The Court's charge defined “intoxication.”   The material part of that definition applicable to this case states as follows:

Intoxication means not having the normal use of physical or mental faculties by reason of the introduction of alcohol.  (Emphasis supplied).

The material part of the application paragraph in the court's charge states in relevant part as follows:

The said defendant was intoxicated by not having the normal use of his mental and physical faculties by reason of the introduction of alcohol.  (Emphasis supplied).

Part of the closing paragraph of the charge to the jury states as follows:

You are the exclusive judges of the facts proved, of the credibility of the witnesses and the weight to be given their testimony, but the law you shall receive in these instructions and you must be governed thereby.  (Emphasis supplied).

 It is essential under our system of law that a jury follow a court's instructions.   Otherwise, our system fails.   Thus, absent evidence to the contrary, a jury is presumed to follow the instructions set forth in the court's charge.  Hutch v. State, 922 S.W.2d 166, 172 (Tex.Crim.App.1996).   However, such presumption can be rebutted.  Rose v. State, 752 S.W.2d 529, 554 (Tex.Crim.App.1987);  Cobarrubio v. State, 675 S.W.2d 749, 752 (Tex.Crim.App.1983).

Applying these rules to the State's closing argument to the jury, we see that the State's use of the term “or” rather than the term “and” in describing the State's burden of proof on mental and physical faculties was correct in one respect and incorrect in another.   The State's argument was correct when applied to the definition of intoxication but incorrect when applied to the application paragraph in the court's charge.

Although the prosecutor's application paragraph argument was incorrect, it did not necessarily have a substantial and injurious effect in determining the jury's verdict.   In fact, the jury had before it evidence the State introduced which showed beyond a reasonable doubt that appellant was intoxicated as defined in the charge.   There was also evidence that appellant, because of the ingestion of alcohol, had lost the use of both his normal physical and mental faculties.   This latter evidence met squarely with the proof required of the State in the application paragraph of the charge.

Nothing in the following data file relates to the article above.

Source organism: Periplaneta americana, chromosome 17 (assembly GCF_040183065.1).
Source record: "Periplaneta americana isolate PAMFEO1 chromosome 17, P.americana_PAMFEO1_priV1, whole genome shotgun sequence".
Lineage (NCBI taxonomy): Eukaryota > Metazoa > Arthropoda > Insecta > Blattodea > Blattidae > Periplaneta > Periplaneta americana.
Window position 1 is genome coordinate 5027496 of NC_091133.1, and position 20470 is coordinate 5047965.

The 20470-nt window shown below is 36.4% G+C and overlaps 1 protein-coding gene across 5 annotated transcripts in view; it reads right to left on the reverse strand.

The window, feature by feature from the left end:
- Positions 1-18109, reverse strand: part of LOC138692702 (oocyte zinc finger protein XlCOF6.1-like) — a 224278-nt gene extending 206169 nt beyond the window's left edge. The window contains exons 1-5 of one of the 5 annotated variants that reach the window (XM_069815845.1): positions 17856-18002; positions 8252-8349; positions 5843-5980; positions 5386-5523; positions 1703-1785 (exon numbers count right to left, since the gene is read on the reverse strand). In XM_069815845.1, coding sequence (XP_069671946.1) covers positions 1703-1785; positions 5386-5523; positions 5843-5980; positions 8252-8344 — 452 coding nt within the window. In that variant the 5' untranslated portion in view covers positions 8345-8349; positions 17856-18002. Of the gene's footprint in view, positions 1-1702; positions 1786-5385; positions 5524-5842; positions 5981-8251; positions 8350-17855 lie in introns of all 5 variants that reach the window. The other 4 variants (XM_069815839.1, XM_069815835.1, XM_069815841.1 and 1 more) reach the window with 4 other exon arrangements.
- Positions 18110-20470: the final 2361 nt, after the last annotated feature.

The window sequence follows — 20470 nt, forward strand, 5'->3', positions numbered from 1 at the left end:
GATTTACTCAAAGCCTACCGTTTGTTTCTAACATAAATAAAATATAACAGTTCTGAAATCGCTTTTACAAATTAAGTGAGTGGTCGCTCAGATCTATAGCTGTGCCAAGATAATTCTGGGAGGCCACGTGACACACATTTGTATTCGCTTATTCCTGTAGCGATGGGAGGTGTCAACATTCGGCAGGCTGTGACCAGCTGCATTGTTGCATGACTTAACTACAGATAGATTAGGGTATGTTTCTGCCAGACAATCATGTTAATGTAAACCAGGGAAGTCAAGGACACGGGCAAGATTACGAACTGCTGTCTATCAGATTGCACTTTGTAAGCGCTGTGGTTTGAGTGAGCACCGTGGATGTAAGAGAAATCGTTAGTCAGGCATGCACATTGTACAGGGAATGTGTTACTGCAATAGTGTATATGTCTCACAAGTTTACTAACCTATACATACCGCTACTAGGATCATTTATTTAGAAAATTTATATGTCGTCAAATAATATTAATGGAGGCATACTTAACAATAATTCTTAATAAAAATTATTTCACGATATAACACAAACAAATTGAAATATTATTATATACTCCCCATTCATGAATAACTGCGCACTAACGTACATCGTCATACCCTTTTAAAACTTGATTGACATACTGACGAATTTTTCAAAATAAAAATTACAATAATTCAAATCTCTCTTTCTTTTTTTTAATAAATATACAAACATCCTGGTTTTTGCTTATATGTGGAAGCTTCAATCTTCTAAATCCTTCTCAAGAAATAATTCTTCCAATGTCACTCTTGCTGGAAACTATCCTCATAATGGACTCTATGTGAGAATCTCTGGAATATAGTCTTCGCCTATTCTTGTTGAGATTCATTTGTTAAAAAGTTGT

We conclude that the jury did follow the court's instructions and that the presumption that the jury will follow the instructions in the trial court's charge is true in this case.   Thus, we conclude that the State's misstatement of the law in its closing argument to the jury did not have a substantial and injurious effect or influence in determining its verdict of guilt.   Appellant's point of error one is overruled.

Officer Fabyanic's Testimony

 In his second point of error, appellant contends the trial court erred by allowing Officer Fabyanic to testify that he remembered appellant's arrest because he moved from his residence to avoid an “encounter” with appellant.   He contends Fabyanic's testimony was not relevant and its probative value was substantially outweighed by the danger of unfair prejudice.1  We disagree.

At trial, appellant vigorously contested Officer Fabyanic's ability to recall the events surrounding appellant's arrest, which had occurred four years before trial.   During redirect examination, the State responded by asking questions related to Officer Fabyanic's memory and why he could recall the arrest so clearly four years later.   Officer Fabyanic explained that appellant's half-brother was his next door neighbor, and appellant's sister was his landlady.   To avoid “something happening to [his] residence or a chance encounter,” Officer Fabyanic moved his residence.   Officer Fabyanic testified, “I don't mean to imply that Mr. Herrerra would do anything, but I thought it was prudent on my part and safest to remove myself from any potential situation․”  (Emphasis added).   Appellant objected on the basis that the State was interjecting extraneous offense matters, that the testimony was hearsay and irrelevant, and that the prejudicial nature outweighed the probative value.   The trial court overruled appellant's objection, stating that appellant had made Officer Fabyanic's memory an issue in the case.

 Appellant asserts the trial court did not conduct a proper rule 403 balancing test.   tex.R. Evid. 403.   However, it was not necessary for the trial court to conduct a formal hearing or even announce on the record that it had mentally conducted the rule 403 balancing test.   Howland v. State, 966 S.W.2d 98, 103 (Tex.App.-Houston [1st Dist.] 1998, aff'd 990 S.W.2d 274 (Tex.Crim.App.1999).   By overruling appellant's objection, we may presume from the record before us that the trial court mentally conducted the balancing test and found the evidence more probative than prejudicial.  Id.

 Factors to be considered in determining whether the testimony's probativeness was outweighed by the potential for unfair prejudice include (1) the testimony's inherent probative value, (2) its potential to impress the jury in some irrational but indelible way, (3) the amount of trial time the proponent needs to develop such testimony, and (4) the proponent's need for the testimony.  Montgomery v. State, 810 S.W.2d 372, 389-90 (Tex.Crim.App.1990).   There is a presumption that relevant evidence is more probative than prejudicial.  Santellan v. State, 939 S.W.2d 155, 169 (Tex.Crim.App.1997).